The only thing I think the Democrats will actually get accomplished is reformed voting laws, because they’re under the impression that that particular type of reform will help them win more. Because of course. If you think any politician prioritizes anything above winning, you’re a moron. I imagine they’ll tackle the voting laws head-on, which is a mixed bag. They genuinely are in need of some serious reforming. Getting an unaffiliated third-party to draw district lines to avoid gerrymandering is a good idea (and something we inexplicably weren’t already doing). Automatically registering someone to vote upon them getting a state ID or driver’s licence is a good idea. Just psychologically speaking, having the option to opt-out of something you’re otherwise signed up for automatically is a more effective system than needing people to actively opt-in. Fixing that dumbass law that makes it nearly impossible to register to vote if you’re a citizen but only have a PO box is a good idea. I also get the sinking feeling that they’re going to streamline the process for non-citizens to also be able to vote, though, and that is not okay by me.
I’m actually much more interested in the new state laws that were up on the ballot.
Michigan legalized weed for medical and recreational use, which is great. And Missouri of all places legalized medical marijuana, which is a good start and very pleasantly unexpected. Maybe people are finally pulling their heads out of their asses in regards to how the opioid crisis is only made worse by weed being criminalized. A girl can dream. South Dakota voted for it to remain illegal, but the whole ten people who live there can drive up to Canada for their legal fix. It’s a loss but not a crushing one.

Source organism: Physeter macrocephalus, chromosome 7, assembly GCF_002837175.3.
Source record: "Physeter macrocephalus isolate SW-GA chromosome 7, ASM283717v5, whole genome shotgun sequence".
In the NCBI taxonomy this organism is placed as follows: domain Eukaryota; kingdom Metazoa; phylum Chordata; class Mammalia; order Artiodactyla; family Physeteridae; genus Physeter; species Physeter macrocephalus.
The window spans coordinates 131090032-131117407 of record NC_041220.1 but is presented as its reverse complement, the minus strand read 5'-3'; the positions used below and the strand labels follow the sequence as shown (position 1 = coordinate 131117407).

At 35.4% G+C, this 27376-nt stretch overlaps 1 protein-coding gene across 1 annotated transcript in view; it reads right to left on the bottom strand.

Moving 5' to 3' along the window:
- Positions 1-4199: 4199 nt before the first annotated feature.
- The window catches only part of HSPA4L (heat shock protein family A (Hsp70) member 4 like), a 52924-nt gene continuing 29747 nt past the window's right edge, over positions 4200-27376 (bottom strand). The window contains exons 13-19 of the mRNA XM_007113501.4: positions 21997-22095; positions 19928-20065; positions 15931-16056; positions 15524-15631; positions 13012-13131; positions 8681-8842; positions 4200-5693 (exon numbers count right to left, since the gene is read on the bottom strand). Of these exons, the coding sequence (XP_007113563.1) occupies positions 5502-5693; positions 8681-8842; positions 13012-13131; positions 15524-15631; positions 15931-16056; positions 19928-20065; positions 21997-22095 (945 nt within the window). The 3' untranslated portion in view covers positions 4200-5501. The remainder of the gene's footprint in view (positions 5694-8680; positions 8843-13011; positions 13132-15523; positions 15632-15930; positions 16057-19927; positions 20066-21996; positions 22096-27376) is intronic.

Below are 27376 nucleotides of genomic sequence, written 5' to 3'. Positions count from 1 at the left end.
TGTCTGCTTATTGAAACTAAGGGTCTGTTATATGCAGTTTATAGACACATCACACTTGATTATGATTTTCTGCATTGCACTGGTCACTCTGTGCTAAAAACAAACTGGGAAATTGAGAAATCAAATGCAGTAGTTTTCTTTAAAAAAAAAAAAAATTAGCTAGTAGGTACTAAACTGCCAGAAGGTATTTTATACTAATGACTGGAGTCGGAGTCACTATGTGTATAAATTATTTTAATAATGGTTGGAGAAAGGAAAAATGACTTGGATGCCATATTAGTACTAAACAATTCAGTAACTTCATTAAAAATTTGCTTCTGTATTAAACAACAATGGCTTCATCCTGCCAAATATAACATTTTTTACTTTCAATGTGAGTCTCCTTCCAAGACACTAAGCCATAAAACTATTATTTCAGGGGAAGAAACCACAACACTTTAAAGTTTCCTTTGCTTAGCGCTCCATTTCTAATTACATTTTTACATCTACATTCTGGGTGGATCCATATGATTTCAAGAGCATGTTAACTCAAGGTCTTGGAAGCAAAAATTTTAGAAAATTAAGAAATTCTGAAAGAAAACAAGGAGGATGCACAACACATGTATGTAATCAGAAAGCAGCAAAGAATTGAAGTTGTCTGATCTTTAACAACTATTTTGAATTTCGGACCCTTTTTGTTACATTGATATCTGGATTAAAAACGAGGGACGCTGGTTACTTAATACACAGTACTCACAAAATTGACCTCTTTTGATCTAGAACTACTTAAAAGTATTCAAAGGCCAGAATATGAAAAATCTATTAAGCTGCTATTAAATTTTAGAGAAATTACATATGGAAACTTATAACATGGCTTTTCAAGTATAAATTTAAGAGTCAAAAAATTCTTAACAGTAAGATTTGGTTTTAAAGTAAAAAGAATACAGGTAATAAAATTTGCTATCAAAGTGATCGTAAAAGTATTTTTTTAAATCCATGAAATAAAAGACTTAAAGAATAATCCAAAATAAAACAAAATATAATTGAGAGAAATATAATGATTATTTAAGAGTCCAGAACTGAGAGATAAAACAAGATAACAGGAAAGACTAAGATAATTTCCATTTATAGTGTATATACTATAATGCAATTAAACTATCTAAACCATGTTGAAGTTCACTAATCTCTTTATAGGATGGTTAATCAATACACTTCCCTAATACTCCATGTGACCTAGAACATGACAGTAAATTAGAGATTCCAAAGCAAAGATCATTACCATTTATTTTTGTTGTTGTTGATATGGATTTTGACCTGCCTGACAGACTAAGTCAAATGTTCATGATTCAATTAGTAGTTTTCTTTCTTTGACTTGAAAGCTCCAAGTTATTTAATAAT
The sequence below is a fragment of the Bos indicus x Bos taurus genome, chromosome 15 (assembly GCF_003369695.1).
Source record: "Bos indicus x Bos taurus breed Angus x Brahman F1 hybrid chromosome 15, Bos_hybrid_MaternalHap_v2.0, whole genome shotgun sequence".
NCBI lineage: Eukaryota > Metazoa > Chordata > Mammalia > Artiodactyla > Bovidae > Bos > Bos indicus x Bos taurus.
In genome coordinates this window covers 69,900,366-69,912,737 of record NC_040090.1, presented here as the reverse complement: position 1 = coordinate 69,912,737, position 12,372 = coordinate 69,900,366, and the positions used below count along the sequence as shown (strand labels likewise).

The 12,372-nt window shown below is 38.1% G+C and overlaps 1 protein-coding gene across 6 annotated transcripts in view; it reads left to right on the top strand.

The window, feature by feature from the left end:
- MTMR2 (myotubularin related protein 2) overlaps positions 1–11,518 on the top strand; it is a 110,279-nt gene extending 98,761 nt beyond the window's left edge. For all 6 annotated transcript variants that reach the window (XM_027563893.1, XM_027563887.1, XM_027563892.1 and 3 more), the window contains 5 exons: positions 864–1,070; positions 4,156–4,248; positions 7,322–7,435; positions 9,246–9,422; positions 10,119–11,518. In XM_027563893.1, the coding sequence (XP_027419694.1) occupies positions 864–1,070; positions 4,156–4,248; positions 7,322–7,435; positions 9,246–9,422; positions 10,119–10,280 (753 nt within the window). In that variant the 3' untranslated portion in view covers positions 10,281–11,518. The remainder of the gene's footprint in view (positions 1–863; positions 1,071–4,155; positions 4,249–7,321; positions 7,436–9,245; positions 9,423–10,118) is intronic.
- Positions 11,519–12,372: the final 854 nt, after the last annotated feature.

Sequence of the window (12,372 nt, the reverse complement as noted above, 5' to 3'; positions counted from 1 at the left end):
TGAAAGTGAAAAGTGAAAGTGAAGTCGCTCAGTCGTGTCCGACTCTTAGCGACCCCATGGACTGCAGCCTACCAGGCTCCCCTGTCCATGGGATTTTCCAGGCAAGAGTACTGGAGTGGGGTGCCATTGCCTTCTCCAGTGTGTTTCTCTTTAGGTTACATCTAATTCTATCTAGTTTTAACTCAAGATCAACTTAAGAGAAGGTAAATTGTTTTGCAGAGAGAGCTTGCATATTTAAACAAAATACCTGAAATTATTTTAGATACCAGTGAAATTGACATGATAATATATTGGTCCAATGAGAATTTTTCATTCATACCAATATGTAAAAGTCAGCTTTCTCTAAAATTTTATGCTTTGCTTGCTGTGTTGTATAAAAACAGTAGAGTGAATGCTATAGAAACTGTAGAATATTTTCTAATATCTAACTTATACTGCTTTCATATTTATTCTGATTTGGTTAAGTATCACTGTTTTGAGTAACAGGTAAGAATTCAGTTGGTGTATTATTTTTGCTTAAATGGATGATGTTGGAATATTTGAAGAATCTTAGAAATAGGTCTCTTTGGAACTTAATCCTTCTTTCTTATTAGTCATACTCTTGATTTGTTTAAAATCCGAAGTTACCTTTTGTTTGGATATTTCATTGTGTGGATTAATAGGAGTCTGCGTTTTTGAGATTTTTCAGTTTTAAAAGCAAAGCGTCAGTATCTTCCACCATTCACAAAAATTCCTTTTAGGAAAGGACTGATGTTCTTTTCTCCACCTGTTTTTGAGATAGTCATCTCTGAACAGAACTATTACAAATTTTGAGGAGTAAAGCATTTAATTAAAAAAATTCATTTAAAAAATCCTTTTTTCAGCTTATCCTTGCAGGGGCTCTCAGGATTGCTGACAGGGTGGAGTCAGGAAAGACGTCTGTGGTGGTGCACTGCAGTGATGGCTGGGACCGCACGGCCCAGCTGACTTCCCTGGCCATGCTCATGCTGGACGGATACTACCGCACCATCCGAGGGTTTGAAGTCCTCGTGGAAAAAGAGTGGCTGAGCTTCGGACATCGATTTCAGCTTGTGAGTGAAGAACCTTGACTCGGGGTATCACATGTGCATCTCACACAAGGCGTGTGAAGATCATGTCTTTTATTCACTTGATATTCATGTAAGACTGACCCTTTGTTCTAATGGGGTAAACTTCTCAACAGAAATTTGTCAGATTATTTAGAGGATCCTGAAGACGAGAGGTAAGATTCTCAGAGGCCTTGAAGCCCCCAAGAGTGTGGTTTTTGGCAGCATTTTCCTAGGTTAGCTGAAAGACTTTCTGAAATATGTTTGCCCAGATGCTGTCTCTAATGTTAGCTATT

Arkansas and Missouri are put on track to raise the minimum wage to something that isn’t utter unadjusted-for-inflation-since-the-90s shit. That’s good.
We’re getting some spicy, spicy criminal justice reform as well. Louisiana now requires a unanimous jury to make convictions. If you are sitting here wondering to yourself, “I thought that’s what everyone did,” I guess not, so congratulations to Louisiana for finally passing a law everybody just assumed that an American state in the 21st century already had. Florida is also allowing ex-convicts to vote now, which is fucking great and probably my favorite point of progress in this entire cycle. Yes, it beats out legal weed as my favorite. Call me crazy, but I don’t like living in a country that operates under the airtight logic of: A.) If you ever go to prison, you won’t be able to vote anymore, and B.) we send so many people to prison that we beat out dystopian hellholes like China when it comes to our incarceration rate. The federal government deciding smoking the jazz tobacco is a jailable offense is no reason to have your voting rights taken away after you serve your time.
What else? Massachusetts upheld that stupid fucking bill that was made as a shallow “Gotcha!” against conservatives in the red-hot fury of everyone being enraged over bathroom usage. I still don’t care. I’m not even against it existing, I just don’t care.
A bunch of places in Middle America expanded Medicaid, which I approve of.
Alabama and West Virginia continue to not like the concept of abortion, shock of all shocks. I really wonder how that bill is going to affect abortion as a necessary medical procedure–you know, the things that public hospitals are required to do, but I highly doubt any conversation about abortion will ever get beyond “YOU KILL BABIES” vs “YOU HATE WOMEN,” so whatever, it’s not like my concern is going to be acknowledged anytime soon.
Also, last but not least, San Fran will now impose a tax on large corporations to pay for the city’s efforts to contend with its staggering rates of homelessness. A.) I wholly approve of San Francisco taking its head out of its ass for long enough to realize it sucks and do something about it. B.) I support this measure. You know who doesn’t though? Giant tech oligarchs like Jack from Twitter and the guys from multi-million dollar software firms. Because their “liberal values” of course only extend so far as social media virtue signaling marketing gimmicks and general pretension. I am surprised by this.*
The Mid-Terms gold star goes to the state of Missouri for suddenly, out of nowhere, deciding to be less shit.